Over the past week, dozens of brightly-painted pianos have appeared on the streets of London and New York.
In a square next to St Paul's Cathedral, in the City of London, a man wanders over to an upright piano, plays three notes and then walks quickly away.
Nearby, at the Millennium Bridge, a group of Spanish students crash out the chords of Deep Purple's Smoke on the Water, segueing into Beethoven's For Elise.
Chopsticks is noticeable by its absence.
The street pianos are the brainchild of British artist Luke Jerram whose Play Me, I'm Yours project has been touring cities globally since 2008.
This year the project is being presented simultaneously in London and New York.
"This isn't about me and my creativity," says Jerram, speaking by phone from a piano in New York's Times Square.
"The pianos act as a blank canvas for everyone else's creativity. This is an opportunity for people to express themselves and connect with one other. You get strangers giving each other piano lessons."
It can lead to unexpected results. "There were two journalists who met over a piano in Sydney who recently got married."
In London, 21 street pianos have been placed in public gardens, streets and squares until 10 July 2010 to celebrate the City of London Festival.
In New York, there are 60 pianos in the Bronx, Brooklyn, Manhattan, Queens and Staten Island.
"I've just met Cyndi Lauper - she was playing a piano in Times Square," says Jerram. "There are lots of people who are trying to play all the pianos in one day - so there's a lot of fun to be had."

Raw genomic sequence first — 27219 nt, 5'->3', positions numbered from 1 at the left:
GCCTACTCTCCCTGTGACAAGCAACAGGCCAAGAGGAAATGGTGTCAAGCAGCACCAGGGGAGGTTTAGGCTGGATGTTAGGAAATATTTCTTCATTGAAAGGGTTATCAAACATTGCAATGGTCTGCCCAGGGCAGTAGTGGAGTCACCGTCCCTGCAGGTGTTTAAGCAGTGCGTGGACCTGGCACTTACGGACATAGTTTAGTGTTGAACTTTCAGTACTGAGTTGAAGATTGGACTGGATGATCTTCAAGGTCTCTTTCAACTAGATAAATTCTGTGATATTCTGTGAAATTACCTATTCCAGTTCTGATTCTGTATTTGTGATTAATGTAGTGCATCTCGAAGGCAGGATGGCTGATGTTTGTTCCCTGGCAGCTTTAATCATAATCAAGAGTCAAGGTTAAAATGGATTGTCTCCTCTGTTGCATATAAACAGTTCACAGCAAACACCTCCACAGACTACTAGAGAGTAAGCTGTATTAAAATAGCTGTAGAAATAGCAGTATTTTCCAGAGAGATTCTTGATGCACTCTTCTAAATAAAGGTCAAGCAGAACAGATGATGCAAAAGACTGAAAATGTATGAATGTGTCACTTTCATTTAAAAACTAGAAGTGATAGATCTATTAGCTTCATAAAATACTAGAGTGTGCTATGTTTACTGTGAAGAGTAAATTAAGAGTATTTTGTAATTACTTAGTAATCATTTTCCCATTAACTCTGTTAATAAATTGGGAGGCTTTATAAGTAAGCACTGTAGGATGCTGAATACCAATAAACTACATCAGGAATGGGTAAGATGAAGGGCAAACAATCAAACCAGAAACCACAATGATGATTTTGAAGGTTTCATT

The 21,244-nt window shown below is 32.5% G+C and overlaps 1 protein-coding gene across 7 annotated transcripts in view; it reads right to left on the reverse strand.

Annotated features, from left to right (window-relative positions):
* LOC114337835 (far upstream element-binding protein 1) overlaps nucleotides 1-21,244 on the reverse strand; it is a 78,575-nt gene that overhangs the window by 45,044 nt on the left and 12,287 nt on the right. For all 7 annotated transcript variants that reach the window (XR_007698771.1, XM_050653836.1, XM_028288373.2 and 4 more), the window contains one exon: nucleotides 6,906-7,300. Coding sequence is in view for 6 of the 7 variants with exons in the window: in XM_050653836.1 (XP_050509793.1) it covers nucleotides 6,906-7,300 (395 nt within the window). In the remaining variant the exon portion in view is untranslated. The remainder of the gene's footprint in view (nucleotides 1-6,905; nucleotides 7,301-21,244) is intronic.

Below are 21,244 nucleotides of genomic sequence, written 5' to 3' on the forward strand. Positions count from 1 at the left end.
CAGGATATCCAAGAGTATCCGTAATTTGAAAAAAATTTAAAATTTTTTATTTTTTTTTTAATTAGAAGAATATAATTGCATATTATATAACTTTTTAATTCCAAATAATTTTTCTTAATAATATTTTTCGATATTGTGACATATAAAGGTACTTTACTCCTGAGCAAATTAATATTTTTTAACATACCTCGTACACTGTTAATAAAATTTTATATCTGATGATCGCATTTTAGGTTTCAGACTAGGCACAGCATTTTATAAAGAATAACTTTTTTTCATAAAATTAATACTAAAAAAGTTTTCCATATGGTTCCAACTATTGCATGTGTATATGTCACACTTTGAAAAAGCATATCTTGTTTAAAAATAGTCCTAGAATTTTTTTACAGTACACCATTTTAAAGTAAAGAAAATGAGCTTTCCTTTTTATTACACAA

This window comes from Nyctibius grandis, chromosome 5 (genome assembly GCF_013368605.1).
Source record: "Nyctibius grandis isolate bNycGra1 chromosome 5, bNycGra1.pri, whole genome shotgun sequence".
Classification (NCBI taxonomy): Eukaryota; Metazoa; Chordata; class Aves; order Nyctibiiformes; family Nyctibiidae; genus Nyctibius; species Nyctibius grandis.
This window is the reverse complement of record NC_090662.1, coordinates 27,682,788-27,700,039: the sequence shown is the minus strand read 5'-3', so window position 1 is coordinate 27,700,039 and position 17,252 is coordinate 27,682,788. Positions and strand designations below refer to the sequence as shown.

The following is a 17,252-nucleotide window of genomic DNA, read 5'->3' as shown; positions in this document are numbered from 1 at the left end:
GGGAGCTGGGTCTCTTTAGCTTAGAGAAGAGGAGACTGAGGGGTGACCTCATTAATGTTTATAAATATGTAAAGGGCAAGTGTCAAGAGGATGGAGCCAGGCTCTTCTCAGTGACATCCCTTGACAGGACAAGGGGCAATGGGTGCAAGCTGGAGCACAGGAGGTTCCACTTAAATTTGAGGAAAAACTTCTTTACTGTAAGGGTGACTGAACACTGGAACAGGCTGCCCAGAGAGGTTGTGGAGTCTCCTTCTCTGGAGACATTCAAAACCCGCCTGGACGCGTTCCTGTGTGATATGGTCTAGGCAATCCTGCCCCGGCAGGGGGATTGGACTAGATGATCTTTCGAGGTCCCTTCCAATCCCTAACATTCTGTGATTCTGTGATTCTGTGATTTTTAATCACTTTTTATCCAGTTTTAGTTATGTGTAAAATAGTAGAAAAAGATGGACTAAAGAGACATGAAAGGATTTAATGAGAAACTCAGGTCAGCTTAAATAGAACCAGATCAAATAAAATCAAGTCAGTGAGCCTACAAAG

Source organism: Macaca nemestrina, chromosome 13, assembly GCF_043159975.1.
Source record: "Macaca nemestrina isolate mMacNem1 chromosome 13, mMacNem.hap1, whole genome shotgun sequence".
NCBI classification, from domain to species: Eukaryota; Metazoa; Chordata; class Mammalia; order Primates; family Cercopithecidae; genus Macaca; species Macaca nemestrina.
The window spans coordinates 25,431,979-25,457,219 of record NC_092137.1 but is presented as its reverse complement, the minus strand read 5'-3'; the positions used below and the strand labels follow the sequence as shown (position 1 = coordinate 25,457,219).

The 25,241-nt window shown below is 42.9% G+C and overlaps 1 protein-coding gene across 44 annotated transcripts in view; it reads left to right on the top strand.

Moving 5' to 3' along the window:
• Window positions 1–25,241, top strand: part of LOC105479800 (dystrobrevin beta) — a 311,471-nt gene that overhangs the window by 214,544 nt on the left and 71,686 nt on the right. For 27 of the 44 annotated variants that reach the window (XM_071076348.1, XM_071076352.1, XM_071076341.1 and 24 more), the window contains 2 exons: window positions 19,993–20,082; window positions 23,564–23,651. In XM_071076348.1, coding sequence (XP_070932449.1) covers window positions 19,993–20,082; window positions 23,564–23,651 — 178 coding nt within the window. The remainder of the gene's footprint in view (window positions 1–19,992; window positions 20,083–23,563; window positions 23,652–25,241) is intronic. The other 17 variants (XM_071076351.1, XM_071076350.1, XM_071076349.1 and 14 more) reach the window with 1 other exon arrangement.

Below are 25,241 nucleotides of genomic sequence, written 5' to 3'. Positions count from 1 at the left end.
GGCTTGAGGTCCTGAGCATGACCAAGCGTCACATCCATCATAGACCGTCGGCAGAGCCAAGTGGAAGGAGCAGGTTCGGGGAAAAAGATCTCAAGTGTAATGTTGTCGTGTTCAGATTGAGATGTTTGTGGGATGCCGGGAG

He adds: "I've got another eight more cities to go this year - Belfast, all the way to Cincinnati. It costs 10 times as much to do it here as in London because of the level of bureaucracy."
At London's Millennium Bridge piano, a man sits and plays an improvised piece that captivates a passing skateboarder.
The impromptu pianist is Maximilian White, an Italian living in London.
"I think it's a brilliant idea," he says. "A lot of people are too embarrassed to play but they've got a lot of hidden talent. Sometimes encouragement comes from within, but sometimes you need help."
Jonathan Brandon, a student in London, strikes up a tune at the same piano.
"I think it's a really neat idea. I play music in general, so I'm always attracted to the opportunity to sit down and play an instrument whenever I can."
Canadian Ryan Ard, visiting from Ottawa, plays a simple melody from a song he's writing on the guitar.
"A lot of times I walk past music shops and I want to walk inside and play an instrument to kill 10 minutes - so it's great to have it out on the street like this."
From 1-4 July, the Millennium Bridge piano will be linked by webcam with the piano in Times Square.
Although the pianos are out on the streets for several days, Luke Jerram says vandalism hasn't been a major problem.
"We've had one or two vandalised in Bristol, but with the 60 in New York there's been no problems so far.
"In Sao Paulo a piano costs a year's wage and none were stolen - what's important is the art project reaches a diverse audience.
"You've to take some risks to be able to reach people who don't ordinarily get access to art and go to galleries."
After the event the pianos are donated to local schools and community groups.